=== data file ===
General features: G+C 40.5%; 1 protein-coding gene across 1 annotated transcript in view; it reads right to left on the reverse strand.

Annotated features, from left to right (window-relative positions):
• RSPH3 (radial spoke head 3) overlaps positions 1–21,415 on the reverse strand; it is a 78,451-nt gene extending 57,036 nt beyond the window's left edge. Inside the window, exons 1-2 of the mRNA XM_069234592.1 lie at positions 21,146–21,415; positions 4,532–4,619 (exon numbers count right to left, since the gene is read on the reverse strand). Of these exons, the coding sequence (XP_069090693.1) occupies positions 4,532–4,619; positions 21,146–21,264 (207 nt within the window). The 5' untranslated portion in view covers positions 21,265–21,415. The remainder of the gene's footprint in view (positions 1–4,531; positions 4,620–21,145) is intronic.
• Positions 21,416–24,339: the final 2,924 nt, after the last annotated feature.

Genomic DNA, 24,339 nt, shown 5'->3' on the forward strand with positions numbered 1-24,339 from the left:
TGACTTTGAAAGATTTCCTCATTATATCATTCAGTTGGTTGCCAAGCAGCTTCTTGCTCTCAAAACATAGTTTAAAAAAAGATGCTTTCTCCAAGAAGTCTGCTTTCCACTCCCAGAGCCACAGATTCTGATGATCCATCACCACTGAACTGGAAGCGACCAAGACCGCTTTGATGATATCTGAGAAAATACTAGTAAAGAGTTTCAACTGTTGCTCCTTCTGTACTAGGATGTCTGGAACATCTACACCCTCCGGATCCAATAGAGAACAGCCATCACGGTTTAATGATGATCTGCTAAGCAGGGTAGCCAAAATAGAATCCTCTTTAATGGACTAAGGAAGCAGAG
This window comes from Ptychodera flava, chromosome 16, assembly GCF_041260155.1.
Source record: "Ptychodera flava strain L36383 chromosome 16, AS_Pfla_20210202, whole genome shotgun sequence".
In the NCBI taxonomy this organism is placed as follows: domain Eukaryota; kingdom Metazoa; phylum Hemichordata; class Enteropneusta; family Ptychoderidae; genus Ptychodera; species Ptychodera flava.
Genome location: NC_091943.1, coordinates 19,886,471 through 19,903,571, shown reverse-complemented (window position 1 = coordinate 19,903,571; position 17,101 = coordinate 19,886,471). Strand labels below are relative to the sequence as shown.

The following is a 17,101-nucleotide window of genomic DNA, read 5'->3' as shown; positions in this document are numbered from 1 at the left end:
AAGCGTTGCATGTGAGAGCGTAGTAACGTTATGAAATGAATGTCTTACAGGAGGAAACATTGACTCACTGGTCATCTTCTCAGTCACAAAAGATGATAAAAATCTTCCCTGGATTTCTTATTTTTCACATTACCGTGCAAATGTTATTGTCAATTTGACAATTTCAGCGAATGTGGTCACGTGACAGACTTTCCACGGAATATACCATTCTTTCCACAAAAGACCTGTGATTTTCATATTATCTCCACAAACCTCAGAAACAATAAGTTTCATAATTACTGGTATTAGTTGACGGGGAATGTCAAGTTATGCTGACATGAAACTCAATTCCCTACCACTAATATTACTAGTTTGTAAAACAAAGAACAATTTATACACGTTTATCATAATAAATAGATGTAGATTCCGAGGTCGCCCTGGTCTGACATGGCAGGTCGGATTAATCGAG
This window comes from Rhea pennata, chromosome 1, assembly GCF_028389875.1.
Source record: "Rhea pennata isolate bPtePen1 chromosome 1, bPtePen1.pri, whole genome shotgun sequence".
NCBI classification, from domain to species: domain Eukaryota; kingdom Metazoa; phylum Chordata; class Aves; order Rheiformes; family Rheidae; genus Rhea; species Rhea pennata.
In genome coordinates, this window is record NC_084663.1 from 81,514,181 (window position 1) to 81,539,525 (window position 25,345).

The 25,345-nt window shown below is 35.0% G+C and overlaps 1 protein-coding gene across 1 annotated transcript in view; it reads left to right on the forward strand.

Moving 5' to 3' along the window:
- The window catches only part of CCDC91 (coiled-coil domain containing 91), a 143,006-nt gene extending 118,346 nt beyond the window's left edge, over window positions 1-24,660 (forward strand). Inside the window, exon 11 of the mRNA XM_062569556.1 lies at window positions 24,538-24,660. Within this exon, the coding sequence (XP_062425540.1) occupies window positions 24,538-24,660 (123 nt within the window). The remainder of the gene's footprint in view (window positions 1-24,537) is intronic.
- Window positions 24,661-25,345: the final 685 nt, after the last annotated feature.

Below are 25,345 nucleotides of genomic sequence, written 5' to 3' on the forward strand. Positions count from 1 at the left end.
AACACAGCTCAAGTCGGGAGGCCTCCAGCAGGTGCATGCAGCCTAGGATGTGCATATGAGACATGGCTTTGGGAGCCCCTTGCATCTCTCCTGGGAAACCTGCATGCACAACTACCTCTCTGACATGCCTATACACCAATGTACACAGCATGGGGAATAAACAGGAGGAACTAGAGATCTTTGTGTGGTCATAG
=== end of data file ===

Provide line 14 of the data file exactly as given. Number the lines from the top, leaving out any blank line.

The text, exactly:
Source record: "Rhea pennata isolate bPtePen1 chromosome 1, bPtePen1.pri, whole genome shotgun sequence".